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I have the following tables


mid | date       | info
1   | 2009-07-01 | no info yet


mid | song              | buy
1   | Example - Example |
2   | Exam - Exam       |


tid | mid | mrid
1   | 1   | 1
2   | 1   | 2

is it possible to have an SQL query where you can link these all into one?

so my results would turn out like:

date       | info        | tracklist
2009-07-01 | no info yet | Example - Example, Exam - Exam

or however this result would be returned... or would this need to be a two sql querys where i get the MID from the mixes and then do a query to get the tracklist from that?

share|improve this question
I think there is a mistake in your sample code. Should the music-review table be indexed by mrid not mid? Or does it refer back to the mixes table? – Anthony Aug 16 '09 at 8:47
Also, I'm not sure that the architecture of the data makes sense to me. The only places that the song info appears is in "music-review", which, from what I can tell, doesn't have any review data in it. perhaps "music-review" should be "song-info" since it seems like it refers to info about the songs. and is there any reason why you have only one column for both the artist and the song name? That could be two columns which would make sorting more robust. – Anthony Aug 16 '09 at 8:52
and finally: Why, if I may ask, are you wanting the results you asked about in the first place? Your problem, on a higher level, is valid and one I've had to figure out myself. But if you have an index already to the track lists, why are you trying to merge all of the tracklist info into the results. Why not just do a join for the three tables (as mherren was right on about), and simply have the tracklist column be your tracklist index? When you want to view the details of a specific row's tracklist, do a query for just that tracklist number? – Anthony Aug 16 '09 at 8:57
thats what i was looking for on the mherren example but i didnt know how to do this – johnnnnnnnnnnnnnnny Aug 16 '09 at 9:00

For MySQL:

    	ORDER BY music-review.mid ASC SEPARATOR ', ')
FROM mixes
JOIN tracklist ON tracklist.mid = mixes.mid
JOIN music-review ON music-review.mrid = tracklist.mrid
share|improve this answer

this works as adapted from mherren:

SELECT mixes.`date`,,
CONCAT(GROUP_CONCAT(DISTINCT `music-review`.song , ' ' , `music-review`.`mid`
ORDER BY `tracklist`.`tid` ASC SEPARATOR ', ')) as `tracklist`
FROM mixes
JOIN tracklist ON tracklist.`mid` = mixes.`mid`
JOIN `music-review` ON tracklist.`mrid` = `music-review`.`mid`
WHERE `mixes`.`date`='2009-07-01'
GROUP BY mixes.`date`,;

it fixes a blurb issue i was getting but, one thing is that group_concat has a max limit set at 1024 this can be altered tho by

SET GLOBAL group_concat_max_len=4096
share|improve this answer

I left so many comments, I thought it would be more helpful to suggest a revision to your architecture as an answer. However, I do think mherren has already competently addressed your actual concern, so while votes are appreciated, I don't think this should be considered as the the right "answer".

I think you need to reconsider how you have arranged the data. Specifically, you have a table for "music-review" that seems out of place while at the same time you refer to "mixes" and "tracklists" which seems a bit redundant. I imagine you want a one-to-many relationship where "mixes" refers to the information about the mix, like when it was created, the user who created it, etc. While "tracklist" is the list of songs within the "mix". What if you tried this:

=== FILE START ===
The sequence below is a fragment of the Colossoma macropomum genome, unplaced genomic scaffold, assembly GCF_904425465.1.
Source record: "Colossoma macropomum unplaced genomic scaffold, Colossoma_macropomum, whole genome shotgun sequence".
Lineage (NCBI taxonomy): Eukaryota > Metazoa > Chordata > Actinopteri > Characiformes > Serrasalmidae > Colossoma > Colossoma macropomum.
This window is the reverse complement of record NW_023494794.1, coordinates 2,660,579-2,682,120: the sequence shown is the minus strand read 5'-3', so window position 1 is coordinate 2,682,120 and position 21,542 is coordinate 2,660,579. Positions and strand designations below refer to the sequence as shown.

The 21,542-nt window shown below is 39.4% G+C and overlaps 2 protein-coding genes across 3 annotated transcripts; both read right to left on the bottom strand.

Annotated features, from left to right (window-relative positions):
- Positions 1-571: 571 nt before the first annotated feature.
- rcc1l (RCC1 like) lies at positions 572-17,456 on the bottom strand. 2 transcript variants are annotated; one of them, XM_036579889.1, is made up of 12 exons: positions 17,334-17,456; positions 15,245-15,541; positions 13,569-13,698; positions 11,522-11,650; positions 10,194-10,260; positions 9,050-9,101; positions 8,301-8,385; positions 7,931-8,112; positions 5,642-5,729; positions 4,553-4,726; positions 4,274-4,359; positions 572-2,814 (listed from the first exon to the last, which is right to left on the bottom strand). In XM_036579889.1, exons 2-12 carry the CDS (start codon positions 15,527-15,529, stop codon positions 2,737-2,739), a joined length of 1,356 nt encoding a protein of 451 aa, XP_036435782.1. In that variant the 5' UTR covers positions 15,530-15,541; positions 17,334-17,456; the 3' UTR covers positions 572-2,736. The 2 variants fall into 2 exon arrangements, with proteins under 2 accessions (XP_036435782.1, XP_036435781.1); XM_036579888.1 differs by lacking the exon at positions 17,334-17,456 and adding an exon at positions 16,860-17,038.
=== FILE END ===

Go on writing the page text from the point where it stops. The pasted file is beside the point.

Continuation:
song_id | artist        | title            | online-store
1       | The Airheads  | Asthma Attack!   |
2       | The Boners    | Bite the Boner   |
3       | Cats in Heat  | Catching a Cold  |
4       | Dirty Djangos | Dig these Digits |

mix_id | date       | info
1      | 2009-07-01 | no info yet
2      | 2009-07-02 | no info yet

mix_id | song_id
1      | 1
1      | 2
2      | 2
2      | 3

Now you can have a list of available mixes, and if a user selects a mix, another query for the actual songs.

Trying to put all of the song data into one column should only be done if the results require that info right away or if there is a condition within the query itself that is conditional to the results of that sub-query. If you simply want to output a list of mixes with the track list for each one, you are better of doing the query for each mix based on the mix index. So in the case of php outputting HTML, you would go with:

$mixes = mysql_query("SELECT * FROM mixes WHERE date > '$last_week'");

 while($mix = mysql_fetch_assoc($mixes)) {
    $mix_id = $mix['mix_id'];
    $mix_date = date('m/d/Y', strtotime($mix['mix_id']));
    $mix_info = $mix['mix_id'];
    echo <<<EOT
    <h2 class="mix_number">$mix_number</h2>
    <p class="mix_date">$mix_date</p>
    <p class="mix_info">$mix_info</p>
    <h3>Track Listing:</h3>
           <ul class="tracklist">
    $tracks = mysql_query("SELECT song.artist artist, 
                                  song.title title, 
                           FROM song-info song
                           JOIN mix_tracklist tracks ON (tracks.song_id = song.song_id)
                           WHERE tracks.mix_id = '$mix_id'
                           ORDER_BY song_id);
    while ($track = mysql_fetch_assoc($tracks)) {
           $artist = $track['artist'];
           $song_name = $track['title'];
           $song_url = $track['url'];
           echo <<<EOT
                 <li><a href="$song_url">$artist &ndash; $song_name</a></li>
   echo "</ul>";
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